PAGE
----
Most of my clients are from the U.S. followed by Canada, Great Britain, Europe, Australia, and the Far East. The least are from Africa and Central/South America. I estimate that I make sales in 30-40 countries.
WHAT POTENTIAL OF YOUR SALES WOULD BE SPLIT BETWEEN PHILATELIC LITERATURE AND POSTAL HISTORY/STAMPS?
My best estimate is 40% stamps, 35% postal history, and 25% literature.
YOUR WEBSITE HAS SOME 90,000+ ITEMS OF POSTAL HISTORY AND STAMPS AND SOME 4,200 ITEMS OF PHILATELIC LITERATURE. ALMOST ALL OF THEM SEEM TO BE SCANNED AND DESCRIBED, WHICH IS TREMENDOUS. DO YOU EMPLOY SOMEONE TO HELP YOU OUT WITH YOUR BUSINESS?
I do everything. I am the buyer, the describer, scanner, make input to the web site, and take out, pack and ship orders. I do the bookkeeping but let the accounting to a professional.
MOST PHILATELIC LITERATURE DEALERS DO NOT STOCK NEW BOOKS DUE TO LOW MARGINS? DID YOU EVERY STOCK THEM YOURSELF?
I do not have the time, storage space, or specialised knowledge it takes to handle the large volume of new publications that enter the hobby each year. That is the main reason I restrict my purchases to the after-market.
MOST LITERATURE DEALERS THAT I HAVE INTERVIEWED DO NOT STOCK LONG RUNS OF JOURNALS. WHY HAS IT BECOME DIFFICULT TO DEAL IN ITEM? IS IT DUE TO HIGH SHIPPING COSTS ALONE?
Working with journals and periodicals has many challenges beside them taking up a lot of storage space. It seems that most societies are going digital with fully researchable databases. Why use several feet of shelf space when you can get something better on a ¼ inch disk? Editing and updating is simple, you can publish a new edition whenever you wish. However, there are many short run papers and journals that were proliferate during the late 19th and early 20th Century. These are quite collectible and can be a niche for a literature dealer. Getting the actual product is the difficult part. I once came across a lot of several thousand such papers. After careful consideration I decided that the APRL would be the best place for these to be documented. They were very appreciative of the donation.
HOW DO YOU DESCRIBE YOUR PHILATELIC LITERATURE STOCK?
I skim each title that crosses my desk, not only for condition but for content. It allows me to gain insight about different stamp issues and postal history. I may digress from my write-up work to do an in depth reading of a title that I find particularly interesting. Great for the mind but does little for the check book. I wish I had the memory capacity to have stored the content on over 15,000 titles in my database. I made a good decision when I expanded into the philatelic literature business; I feel I have done something that benefits the entire hobby. It has been successful, financially and personally.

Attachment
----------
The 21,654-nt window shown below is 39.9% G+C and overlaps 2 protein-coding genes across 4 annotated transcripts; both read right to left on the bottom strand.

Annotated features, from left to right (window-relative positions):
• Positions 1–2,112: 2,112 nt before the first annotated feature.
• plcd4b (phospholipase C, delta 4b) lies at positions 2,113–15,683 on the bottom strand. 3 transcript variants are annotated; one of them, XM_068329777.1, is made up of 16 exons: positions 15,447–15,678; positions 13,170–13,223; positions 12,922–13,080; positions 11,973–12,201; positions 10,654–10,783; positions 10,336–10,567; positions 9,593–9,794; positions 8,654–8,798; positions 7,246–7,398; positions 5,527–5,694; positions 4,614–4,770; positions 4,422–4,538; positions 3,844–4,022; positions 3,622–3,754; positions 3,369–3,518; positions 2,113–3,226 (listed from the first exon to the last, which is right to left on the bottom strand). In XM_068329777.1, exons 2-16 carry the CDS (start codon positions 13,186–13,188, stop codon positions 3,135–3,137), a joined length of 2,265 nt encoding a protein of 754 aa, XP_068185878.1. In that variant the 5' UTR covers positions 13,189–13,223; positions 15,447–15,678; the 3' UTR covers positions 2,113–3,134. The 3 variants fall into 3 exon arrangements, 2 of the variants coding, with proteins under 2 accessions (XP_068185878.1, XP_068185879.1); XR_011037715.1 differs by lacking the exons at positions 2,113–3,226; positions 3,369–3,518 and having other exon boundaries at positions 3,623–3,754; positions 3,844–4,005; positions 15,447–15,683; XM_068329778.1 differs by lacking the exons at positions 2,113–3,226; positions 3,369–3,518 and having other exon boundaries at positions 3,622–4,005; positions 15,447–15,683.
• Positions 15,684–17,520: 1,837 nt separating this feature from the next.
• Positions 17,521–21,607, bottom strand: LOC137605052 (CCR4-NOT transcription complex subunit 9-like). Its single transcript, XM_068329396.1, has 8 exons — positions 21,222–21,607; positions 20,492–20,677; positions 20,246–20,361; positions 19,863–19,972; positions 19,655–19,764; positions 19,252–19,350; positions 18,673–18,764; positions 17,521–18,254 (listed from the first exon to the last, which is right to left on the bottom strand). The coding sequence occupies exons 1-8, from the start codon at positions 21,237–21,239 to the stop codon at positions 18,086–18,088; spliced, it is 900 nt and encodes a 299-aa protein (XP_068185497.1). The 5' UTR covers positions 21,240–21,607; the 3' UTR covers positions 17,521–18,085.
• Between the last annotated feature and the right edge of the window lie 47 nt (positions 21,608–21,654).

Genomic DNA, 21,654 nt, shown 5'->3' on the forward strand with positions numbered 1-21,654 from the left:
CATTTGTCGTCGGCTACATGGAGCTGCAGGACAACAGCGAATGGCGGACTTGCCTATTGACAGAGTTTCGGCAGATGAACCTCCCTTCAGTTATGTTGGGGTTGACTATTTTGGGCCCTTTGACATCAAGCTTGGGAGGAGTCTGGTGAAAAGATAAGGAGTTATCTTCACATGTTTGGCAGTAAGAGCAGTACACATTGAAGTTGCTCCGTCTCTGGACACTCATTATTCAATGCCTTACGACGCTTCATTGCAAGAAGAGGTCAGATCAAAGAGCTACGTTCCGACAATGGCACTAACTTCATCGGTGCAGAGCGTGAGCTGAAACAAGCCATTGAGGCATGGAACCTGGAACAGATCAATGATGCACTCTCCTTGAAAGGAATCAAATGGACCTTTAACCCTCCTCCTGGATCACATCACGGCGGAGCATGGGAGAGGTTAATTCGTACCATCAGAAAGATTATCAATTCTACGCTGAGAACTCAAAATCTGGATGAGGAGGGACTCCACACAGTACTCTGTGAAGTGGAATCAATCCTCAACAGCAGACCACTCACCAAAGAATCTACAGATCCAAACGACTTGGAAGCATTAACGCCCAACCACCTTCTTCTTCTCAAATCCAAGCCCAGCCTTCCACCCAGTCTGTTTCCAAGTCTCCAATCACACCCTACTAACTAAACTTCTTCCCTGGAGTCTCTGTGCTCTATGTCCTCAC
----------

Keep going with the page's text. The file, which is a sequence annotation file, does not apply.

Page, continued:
TELL US SOME ANECDOTES ABOUT YOUR DEALING WITH FAMOUS OR QUIRKY LITERATURE COLLECTORS. ABOUT SOME OF YOUR IMPORTANT LIBRARY OR OTHER ACQUISITIONS OVER THE LAST 40 YEARS OR MORE. WHICH ARE SOME OF THE MOST INTERESTING OR MOST VALUABLE TITLES OF PHILATELIC LITERATURE THAT YOU HAVE HANDLED?
I never did buy a famous collection or meet with a famous literature collector. I have not owned individual titles of great rarity. I rarely purchased literature at auction. It just does not fit my operating style.
On a lighter side, while holding a stand in London 1980, I did see (not meet) and was within ten feet of Queen Elizabeth. She did not stop by my booth!
HOW DO YOU COMPARE THE STATE OF PHILATELIC LITERATURE (AND FOR THAT MATTER STAMPS AND POSTAL HISTORY) NOW AGAINST SAY THE 1970S AND 1980S?
One subject you will find in many general and specialized publications are articles on the state of stamp collecting as a hobby. From the 1870s to date you read, “The hobby is on the decline”, “There are no new stamp collectors,” “Stamp clubs are disappearing,” “There are no young stamp collectors,” “All stamp collectors are old,” “Ours is the last generation collecting stamps.” I think these articles will appear in stamp publications in the year 2120! I believe philately attracts the same percentage of the population that it always has. There is nothing better than being in your stamp den doing research on our favourite topic. We develop contacts with other collectors if we need assistance. If we want to display our collections we can choose from our stamp club, a stamp show, or Internet web sites.
YOU MENTIONED THAT YOU ARE, OVER TIME, LOOKING TO WIND DOWN ON YOUR PHILATELIC LITERATURE DEALING? THE LITERATURE WORLD WOULD BE POORER WITH ONE LESS DEALER! WHY IS IT SO?
I am slowly deemphasising the literature portion of my business. The cartons seem to be heavier, the moving, packing, and handling more difficult. Further, the building I use to warehouse my literature will be for sale within the next few years. I close with — Does anyone want buy an operating philatelic literature business with deep roots in the internet?